SCOTUS Voting Rights Ruling Stuns 06/09 06:18
This week's Supreme Court decision ordering Alabama to redraw its
congressional districts was seen by many minority lawmakers and voting rights
activists as a stunning victory with the potential to become a major stepping
stone for undoing political maps that dilute the strength of communities of
WASHINGTON (AP) -- This week's Supreme Court decision ordering Alabama to
redraw its congressional districts was seen by many minority lawmakers and
voting rights activists as a stunning victory with the potential to become a
major stepping stone for undoing political maps that dilute the strength of
communities of color.
Hank Sanders, a former Alabama state lawmaker who has long been politically
active in the state, knew there would be a decision since the court heard
arguments in the case last fall. He was not anticipating being happy with the
outcome, given that previous rulings of the conservative-leaning court had
essentially gutted some of its most important provisions.
"I was afraid they were going to go ahead and wipe out section 2," he said,
referring to the part of the Voting Rights Act at stake in the Alabama case.
He was at his law office Thursday in Selma, scene of one of the most pivotal
moments in the Civil Rights Movement, when news of the 5-4 ruling in favor of
Alabama's Black voters was announced.
"It was a surprise that was good for my day," he said.
How the decision will affect similar lawsuits against political maps drawn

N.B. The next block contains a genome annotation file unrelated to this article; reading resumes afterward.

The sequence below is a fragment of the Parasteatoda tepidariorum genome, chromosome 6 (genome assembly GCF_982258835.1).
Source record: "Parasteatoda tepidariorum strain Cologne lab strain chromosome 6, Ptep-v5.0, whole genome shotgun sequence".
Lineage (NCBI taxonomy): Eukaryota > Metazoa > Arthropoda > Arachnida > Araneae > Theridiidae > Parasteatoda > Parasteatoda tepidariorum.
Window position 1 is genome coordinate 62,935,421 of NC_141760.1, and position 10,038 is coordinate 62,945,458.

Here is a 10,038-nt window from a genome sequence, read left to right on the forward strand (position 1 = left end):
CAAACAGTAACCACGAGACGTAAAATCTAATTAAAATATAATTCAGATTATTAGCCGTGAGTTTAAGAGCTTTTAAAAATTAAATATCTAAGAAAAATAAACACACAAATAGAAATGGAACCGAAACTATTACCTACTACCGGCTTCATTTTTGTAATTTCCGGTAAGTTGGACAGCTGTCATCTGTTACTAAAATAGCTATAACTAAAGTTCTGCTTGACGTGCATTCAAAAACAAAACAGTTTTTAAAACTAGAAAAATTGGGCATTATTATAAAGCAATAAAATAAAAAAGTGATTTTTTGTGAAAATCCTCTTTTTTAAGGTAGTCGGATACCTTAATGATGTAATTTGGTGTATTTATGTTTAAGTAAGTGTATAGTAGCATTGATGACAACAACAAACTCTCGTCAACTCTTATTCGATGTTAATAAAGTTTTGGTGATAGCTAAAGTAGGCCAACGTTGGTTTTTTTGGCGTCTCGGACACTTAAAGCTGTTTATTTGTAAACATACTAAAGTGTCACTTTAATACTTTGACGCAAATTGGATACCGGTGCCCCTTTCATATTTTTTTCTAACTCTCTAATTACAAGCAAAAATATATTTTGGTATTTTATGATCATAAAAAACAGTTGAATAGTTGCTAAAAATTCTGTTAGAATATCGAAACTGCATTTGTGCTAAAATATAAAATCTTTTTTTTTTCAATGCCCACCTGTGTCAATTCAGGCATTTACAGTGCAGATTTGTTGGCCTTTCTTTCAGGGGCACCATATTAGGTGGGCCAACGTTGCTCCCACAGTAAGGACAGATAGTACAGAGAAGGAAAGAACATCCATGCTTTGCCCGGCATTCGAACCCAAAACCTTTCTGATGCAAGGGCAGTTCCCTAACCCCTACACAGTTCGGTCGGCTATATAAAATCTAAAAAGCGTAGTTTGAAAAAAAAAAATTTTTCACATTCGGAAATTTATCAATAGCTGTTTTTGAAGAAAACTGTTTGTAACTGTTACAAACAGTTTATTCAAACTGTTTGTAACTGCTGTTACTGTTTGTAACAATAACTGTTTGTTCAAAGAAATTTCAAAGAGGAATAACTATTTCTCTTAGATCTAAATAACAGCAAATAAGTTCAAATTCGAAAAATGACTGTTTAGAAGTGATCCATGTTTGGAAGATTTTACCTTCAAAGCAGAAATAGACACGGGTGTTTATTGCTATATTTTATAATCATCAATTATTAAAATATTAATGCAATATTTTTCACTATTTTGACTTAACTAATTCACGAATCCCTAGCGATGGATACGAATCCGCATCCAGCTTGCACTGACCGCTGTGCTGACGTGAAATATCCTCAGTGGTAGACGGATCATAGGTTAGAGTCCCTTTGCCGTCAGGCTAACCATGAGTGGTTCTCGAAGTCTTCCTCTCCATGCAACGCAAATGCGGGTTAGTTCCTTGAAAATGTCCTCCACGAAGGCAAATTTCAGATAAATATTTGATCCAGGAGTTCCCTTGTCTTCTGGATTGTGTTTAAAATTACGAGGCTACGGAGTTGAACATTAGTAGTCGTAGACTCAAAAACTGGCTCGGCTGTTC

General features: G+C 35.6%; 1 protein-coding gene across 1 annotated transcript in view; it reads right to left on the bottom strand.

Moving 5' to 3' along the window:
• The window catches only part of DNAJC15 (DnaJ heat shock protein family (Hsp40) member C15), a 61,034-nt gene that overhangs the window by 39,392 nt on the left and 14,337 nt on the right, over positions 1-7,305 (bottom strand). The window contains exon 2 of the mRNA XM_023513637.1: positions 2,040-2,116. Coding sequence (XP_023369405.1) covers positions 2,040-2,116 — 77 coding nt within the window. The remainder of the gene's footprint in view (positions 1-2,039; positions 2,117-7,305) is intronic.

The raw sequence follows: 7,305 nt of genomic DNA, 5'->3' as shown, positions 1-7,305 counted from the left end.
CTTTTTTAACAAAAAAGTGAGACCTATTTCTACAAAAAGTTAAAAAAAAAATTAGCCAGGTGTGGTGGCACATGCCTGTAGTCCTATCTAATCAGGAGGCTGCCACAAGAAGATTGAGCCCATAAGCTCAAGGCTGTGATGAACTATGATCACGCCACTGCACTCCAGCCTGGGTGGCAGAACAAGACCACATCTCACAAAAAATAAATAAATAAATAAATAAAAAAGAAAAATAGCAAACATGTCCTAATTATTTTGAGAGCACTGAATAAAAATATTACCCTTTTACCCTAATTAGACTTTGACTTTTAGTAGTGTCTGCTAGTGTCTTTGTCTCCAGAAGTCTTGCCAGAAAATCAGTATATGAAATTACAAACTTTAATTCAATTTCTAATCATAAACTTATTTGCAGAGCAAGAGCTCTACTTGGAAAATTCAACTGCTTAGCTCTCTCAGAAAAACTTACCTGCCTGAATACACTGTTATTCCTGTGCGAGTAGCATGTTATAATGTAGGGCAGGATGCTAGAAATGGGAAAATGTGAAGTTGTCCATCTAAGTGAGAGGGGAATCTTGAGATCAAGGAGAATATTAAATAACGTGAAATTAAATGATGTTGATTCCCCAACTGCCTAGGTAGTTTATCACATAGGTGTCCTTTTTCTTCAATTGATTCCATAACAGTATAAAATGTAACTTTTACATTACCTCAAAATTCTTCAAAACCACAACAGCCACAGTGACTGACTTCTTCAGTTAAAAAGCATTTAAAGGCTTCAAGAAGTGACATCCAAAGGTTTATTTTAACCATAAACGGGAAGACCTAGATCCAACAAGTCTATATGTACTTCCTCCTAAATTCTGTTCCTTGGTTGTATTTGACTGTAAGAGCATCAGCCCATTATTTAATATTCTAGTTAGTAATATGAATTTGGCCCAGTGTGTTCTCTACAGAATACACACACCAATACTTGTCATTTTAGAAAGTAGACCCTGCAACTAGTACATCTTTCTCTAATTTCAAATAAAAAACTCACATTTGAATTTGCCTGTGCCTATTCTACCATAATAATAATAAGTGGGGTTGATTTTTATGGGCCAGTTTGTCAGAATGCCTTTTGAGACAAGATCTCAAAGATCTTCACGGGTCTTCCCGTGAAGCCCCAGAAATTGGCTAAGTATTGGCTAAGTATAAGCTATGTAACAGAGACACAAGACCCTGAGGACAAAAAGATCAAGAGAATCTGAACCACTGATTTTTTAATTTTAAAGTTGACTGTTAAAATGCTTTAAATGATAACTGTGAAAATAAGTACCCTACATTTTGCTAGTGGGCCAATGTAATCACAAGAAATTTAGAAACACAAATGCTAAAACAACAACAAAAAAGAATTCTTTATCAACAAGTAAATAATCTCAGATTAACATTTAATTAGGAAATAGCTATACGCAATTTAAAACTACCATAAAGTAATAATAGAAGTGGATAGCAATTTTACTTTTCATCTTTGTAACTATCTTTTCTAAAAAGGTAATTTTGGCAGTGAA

in other states is unclear, although voting rights groups say the ruling
provides firm guidance for lower courts to follow.
The court majority found that Alabama concentrated Black voters in one
district, while spreading them out among the others to make it much more
difficult to elect more than one candidate of their choice. Alabama's Black
population is large enough and geographically compact enough to create a second
district, the judges found. Just one of its seven congressional districts is
majority Black, in a state where more than one in four residents is Black.
Similar maps have been drawn in other states, primary by
Kareem Crayton, the Brennan Center's senior director for voting and
representation, called the court's decision "a welcome surprise" and said
challenges to the maps in Louisiana and Georgia were the most similar to the
While it was considering the Alabama case, the Supreme Court had placed a
hold on a lower court ruling in Louisiana allowing creation of a second
majority-Black district. That's now likely to be lifted. A federal judge last
year also ruled that some of Georgia's U.S. House and state legislative
districts likely violated the Voting Rights Act, but he had allowed the
districts to be used in the 2022 elections because it was too close to the
election to redraw them.
Maps in all three states could have to be redrawn for the 2024 elections.
Louisiana Gov. John Bel Edwards, a Democrat, said in a statement that the
court's action reaffirmed his own belief that Louisiana's map, which was drawn
by the Republican-controlled Legislature, violated the law.
"As I said when I vetoed it, Louisiana's current congressional map violates
the Voting Rights Act," he said. "Louisiana's voting population is one-third
Black. We know that in compliance with the principles of the Voting Rights Act,
Louisiana can have a congressional map where two of our six districts are
Rep. Troy Carter, a Black Democrat representing Louisiana's lone district
that is majority Black, said the Legislature should immediately convene to draw
a second majority-minority district.
"This Supreme Court ruling is a win not just for Alabamians but for
Louisianans as well," Carter said in an emailed statement. "Rarely do we get a
second chance to get things right -- now Louisiana can."
In Georgia, Bishop Reginald Jackson, a plaintiff in one of the lawsuits
challenging the state's congressional map, said he was ecstatic when he heard
the news about the ruling and hopes it will boost their case.